Red-/blue-shift refers to the Doppler shift in the absorption/emission lines in the spectrum, not the color of the objects. The color of stars (galaxy color is in large part due to the composite color of all contained stars) is largely due to temperature. Red stars are cooler while blue stars are hotter.
Robert Walker’s answer in this thread gives a thorough rundown of star colors in this thread: https://www.quora.com/If-a-distant-star-is-red-does-it-mean-its-really-far-away
I understand enough to know that it has to do with not being able to resolve point sources, which I know has to do with lens aperture diameter.
I would like to learn, though, so I would appreciate any extra information or resources!
Here's an r/AskScience thread on the image mentioning that diffraction spikes have to do with the telescope's point spread function (another thing for me to learn about): https://www.reddit.com/r/askscience/comments/2sn7dn/why_do_only_stars_have_refraction_spikes_in_this/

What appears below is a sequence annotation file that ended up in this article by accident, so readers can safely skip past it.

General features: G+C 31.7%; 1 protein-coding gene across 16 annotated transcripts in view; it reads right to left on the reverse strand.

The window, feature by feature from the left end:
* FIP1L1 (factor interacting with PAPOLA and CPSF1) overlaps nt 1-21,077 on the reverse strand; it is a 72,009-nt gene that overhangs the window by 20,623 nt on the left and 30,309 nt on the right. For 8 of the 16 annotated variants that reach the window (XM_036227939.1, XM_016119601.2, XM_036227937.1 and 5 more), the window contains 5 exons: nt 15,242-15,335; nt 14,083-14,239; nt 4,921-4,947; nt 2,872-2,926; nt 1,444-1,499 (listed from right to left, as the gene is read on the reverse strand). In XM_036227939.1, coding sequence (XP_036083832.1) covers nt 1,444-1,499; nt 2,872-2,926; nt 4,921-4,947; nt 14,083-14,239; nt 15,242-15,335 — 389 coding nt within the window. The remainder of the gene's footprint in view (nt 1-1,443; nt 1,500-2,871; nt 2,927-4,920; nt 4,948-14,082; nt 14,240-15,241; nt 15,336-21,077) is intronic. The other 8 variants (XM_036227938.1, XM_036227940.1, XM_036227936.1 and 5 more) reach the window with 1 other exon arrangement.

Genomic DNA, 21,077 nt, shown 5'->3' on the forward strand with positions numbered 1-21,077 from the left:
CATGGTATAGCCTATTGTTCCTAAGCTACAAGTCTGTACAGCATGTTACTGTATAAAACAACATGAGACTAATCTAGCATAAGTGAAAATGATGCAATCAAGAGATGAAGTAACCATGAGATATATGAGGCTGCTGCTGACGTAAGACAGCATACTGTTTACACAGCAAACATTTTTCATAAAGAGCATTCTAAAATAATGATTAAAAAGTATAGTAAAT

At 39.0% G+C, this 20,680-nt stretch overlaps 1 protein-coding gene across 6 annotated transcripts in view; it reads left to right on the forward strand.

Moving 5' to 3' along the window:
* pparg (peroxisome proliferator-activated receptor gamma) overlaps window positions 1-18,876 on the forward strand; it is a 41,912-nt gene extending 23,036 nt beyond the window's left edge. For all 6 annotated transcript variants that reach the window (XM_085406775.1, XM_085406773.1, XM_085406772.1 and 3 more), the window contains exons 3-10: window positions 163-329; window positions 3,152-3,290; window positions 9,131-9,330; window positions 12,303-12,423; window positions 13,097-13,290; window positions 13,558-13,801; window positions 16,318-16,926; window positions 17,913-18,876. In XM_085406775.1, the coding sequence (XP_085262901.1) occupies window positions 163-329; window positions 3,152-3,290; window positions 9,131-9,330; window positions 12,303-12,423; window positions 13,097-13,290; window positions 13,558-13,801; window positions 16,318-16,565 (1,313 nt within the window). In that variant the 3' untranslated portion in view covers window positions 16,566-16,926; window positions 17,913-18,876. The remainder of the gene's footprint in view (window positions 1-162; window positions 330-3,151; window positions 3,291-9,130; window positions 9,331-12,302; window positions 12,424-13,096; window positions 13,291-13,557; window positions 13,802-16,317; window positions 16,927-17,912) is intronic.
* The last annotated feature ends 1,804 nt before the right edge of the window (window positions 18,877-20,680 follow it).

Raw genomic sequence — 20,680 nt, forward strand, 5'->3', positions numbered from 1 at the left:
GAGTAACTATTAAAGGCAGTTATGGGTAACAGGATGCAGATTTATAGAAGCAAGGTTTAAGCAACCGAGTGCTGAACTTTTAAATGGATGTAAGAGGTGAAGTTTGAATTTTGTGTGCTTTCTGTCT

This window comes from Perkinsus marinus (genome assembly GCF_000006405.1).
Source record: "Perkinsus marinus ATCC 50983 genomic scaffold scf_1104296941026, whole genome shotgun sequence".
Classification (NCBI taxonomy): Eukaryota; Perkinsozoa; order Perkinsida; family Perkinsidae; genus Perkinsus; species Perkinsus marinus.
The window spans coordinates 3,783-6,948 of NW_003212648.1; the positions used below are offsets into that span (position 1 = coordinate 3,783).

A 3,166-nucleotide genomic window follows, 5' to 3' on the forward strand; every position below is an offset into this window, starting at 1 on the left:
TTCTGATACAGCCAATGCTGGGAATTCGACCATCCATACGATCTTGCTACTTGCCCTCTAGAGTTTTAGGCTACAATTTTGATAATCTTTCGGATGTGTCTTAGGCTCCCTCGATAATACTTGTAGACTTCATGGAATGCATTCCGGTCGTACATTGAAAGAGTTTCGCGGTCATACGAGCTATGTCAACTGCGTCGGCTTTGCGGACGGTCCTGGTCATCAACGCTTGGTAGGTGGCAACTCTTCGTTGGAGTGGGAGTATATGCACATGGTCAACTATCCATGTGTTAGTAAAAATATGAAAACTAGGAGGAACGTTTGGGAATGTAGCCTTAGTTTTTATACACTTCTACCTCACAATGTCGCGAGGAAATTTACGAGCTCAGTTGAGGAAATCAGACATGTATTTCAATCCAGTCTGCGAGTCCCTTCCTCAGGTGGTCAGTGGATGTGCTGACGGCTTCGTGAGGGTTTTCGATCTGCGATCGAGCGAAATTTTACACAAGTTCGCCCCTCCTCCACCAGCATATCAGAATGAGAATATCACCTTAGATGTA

@evilscientistca Diffraction spikes?
If so, I see two: one bright [¹] one just above centre in the bottom right quadrant and a still bright but somewhat fainter one about the same place in the top left quadrant.
[¹] Yeah, probably unimaginably faint by normal standards.
The diffraction spikes are because stars are too small to be resolved by the telescope.
/u/lmxbftw‘s answer in this thread is a good explanation of the phenomenon: https://www.reddit.com/r/askscience/comments/2sn7dn/why_do_only_stars_have_refraction_spikes_in_this/